Supplementary Materials

The PDF file includes:

  • Materials and methods
  • Fig. S1. Population prevalence (left) or prevalence in sample (right) against maximum likelihood prevalence estimates.
  • Fig. S2. Prevalence estimation can depend on training and application period.
  • Fig. S3. Sensitivity of sample identification relative to dilution factor and time since peak viral load.
  • Fig. S4. Simulated viral loads.
  • Fig. S5. Group testing for sample identification during epidemic decline.
  • Fig. S6. Effectiveness of optimal testing design under resource constraints at high prevalence.
  • Fig. S7. Effectiveness of optimal testing design under resource constraints using sputum data.
  • Fig. S8. Evaluation of pooled testing in a sustained, multi-wave epidemic.
  • Fig. S9. Evaluation of pooled testing for sample identification in the multi-wave epidemic shown in fig. S8A.
  • Fig. S10. Model fits to swab viral loads.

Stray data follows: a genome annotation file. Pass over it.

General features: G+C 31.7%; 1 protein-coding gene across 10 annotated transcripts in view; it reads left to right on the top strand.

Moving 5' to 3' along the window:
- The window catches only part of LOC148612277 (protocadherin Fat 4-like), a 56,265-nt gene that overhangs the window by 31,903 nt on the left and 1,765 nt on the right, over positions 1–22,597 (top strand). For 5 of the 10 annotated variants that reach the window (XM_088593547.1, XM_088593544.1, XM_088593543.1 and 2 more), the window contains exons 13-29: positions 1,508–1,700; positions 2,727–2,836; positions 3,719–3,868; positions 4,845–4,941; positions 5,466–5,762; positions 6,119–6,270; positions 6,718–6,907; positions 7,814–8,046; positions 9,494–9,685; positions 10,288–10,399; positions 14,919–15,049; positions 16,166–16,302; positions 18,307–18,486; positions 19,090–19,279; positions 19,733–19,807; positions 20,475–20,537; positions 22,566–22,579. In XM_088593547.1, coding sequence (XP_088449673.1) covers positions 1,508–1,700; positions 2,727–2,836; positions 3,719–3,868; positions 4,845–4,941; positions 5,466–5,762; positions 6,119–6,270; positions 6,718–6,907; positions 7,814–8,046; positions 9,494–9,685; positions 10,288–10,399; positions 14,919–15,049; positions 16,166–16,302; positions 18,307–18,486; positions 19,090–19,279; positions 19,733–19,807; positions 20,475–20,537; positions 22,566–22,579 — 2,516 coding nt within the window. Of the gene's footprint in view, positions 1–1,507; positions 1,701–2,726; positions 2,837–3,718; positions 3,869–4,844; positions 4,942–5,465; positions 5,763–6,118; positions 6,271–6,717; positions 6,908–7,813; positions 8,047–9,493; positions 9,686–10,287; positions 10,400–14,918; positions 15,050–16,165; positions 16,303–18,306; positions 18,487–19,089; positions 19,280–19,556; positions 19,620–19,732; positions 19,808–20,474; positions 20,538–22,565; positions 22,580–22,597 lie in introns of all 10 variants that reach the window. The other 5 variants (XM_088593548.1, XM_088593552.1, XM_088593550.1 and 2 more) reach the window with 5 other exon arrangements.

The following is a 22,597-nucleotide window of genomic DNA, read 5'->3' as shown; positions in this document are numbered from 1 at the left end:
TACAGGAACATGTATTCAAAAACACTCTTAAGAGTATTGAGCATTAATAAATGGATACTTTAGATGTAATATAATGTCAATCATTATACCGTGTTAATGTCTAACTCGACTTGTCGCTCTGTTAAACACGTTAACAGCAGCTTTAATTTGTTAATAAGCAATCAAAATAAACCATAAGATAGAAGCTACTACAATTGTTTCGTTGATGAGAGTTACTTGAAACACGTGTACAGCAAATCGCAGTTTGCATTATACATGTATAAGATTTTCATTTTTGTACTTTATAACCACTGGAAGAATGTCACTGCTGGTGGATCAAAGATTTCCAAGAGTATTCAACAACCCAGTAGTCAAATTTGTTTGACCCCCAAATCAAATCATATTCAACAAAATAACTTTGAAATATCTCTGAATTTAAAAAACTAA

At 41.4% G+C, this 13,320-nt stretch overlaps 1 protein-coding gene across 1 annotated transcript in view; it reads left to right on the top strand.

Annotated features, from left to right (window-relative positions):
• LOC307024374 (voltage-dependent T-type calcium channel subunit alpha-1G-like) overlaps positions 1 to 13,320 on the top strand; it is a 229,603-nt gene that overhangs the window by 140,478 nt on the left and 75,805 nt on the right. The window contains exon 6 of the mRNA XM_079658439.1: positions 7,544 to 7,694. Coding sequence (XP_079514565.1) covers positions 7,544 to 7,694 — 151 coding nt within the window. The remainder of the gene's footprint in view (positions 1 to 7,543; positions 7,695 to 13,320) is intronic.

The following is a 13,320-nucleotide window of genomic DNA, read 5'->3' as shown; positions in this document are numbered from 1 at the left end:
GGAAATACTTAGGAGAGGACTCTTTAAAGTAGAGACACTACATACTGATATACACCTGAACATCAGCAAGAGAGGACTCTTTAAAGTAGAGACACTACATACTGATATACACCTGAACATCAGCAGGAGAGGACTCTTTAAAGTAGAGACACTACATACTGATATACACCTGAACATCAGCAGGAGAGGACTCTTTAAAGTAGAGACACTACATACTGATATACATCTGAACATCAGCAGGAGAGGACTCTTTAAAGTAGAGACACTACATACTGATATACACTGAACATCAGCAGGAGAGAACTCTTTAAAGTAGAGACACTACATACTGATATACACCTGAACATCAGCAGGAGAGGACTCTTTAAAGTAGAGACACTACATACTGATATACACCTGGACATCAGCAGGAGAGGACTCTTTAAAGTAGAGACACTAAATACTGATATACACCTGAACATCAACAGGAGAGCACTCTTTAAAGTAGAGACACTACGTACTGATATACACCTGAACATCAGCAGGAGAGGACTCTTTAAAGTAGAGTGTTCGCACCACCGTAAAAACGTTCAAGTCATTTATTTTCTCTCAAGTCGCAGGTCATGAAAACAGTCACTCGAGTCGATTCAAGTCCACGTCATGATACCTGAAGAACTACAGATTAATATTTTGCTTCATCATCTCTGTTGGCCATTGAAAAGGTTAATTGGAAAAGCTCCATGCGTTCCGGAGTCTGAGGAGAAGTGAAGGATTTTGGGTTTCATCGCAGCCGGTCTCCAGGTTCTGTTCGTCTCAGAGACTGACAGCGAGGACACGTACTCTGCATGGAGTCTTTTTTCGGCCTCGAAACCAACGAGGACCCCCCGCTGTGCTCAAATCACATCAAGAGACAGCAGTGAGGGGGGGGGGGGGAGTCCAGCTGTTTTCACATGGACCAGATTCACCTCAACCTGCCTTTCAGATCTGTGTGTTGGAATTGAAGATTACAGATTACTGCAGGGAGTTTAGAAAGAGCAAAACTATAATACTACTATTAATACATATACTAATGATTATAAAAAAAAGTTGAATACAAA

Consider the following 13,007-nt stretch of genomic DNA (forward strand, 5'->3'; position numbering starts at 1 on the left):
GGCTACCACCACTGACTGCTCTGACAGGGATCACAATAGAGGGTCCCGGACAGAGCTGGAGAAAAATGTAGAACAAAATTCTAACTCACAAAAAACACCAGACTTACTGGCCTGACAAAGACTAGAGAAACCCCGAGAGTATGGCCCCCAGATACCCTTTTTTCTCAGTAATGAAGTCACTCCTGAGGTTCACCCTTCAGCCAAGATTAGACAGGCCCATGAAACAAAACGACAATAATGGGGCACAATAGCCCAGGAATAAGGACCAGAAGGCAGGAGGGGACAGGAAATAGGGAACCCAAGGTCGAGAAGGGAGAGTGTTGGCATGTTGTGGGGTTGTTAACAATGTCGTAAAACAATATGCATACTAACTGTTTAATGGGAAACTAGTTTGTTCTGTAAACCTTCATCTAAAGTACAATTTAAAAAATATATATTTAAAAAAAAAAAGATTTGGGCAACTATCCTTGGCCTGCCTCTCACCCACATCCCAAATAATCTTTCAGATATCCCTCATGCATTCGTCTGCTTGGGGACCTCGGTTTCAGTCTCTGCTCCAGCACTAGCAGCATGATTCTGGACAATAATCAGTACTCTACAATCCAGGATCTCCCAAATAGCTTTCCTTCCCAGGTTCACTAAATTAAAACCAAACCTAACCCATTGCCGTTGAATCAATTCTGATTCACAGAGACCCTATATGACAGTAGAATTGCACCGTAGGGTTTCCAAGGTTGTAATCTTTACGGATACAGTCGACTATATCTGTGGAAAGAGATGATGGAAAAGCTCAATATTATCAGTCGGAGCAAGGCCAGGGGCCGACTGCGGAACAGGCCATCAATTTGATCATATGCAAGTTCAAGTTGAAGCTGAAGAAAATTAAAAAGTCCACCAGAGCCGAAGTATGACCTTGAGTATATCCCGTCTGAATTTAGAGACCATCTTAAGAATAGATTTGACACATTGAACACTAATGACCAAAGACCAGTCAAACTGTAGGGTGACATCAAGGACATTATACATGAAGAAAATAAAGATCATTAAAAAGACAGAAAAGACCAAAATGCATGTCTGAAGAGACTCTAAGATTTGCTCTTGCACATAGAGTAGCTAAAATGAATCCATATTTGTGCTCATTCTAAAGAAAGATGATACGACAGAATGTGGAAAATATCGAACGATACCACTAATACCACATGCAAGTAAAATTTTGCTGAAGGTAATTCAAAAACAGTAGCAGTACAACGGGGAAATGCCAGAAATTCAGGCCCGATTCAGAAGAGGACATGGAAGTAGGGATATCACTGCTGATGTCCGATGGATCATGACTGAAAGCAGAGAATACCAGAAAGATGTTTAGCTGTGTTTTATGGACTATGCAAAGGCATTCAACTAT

• Fig. S11. Posterior distributions of estimated parameters fitted to swab and sputum data.
  • Fig. S12. Markov chain Monte Carlo trace plots from fitting to swab and sputum data.
  • Fig. S13. qPCR calibration curve using standard viral RNA copies.
  • Table S1. List of all group test designs for sample identification.
  • Table S2. Cycle threshold values from qPCR on pooled samples with variable viral load.
  • Table S3. Positive sample distribution within validation pools.
  • Table S4. Pool design for combinatorial test with 96 samples.
  • Table S5. Description of all parameters used in the viral kinetics and transmission models.
  • Table S6. RT-qPCR results for pooling validations.
  • References (4345)

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Other Supplementary Material for this manuscript includes the following: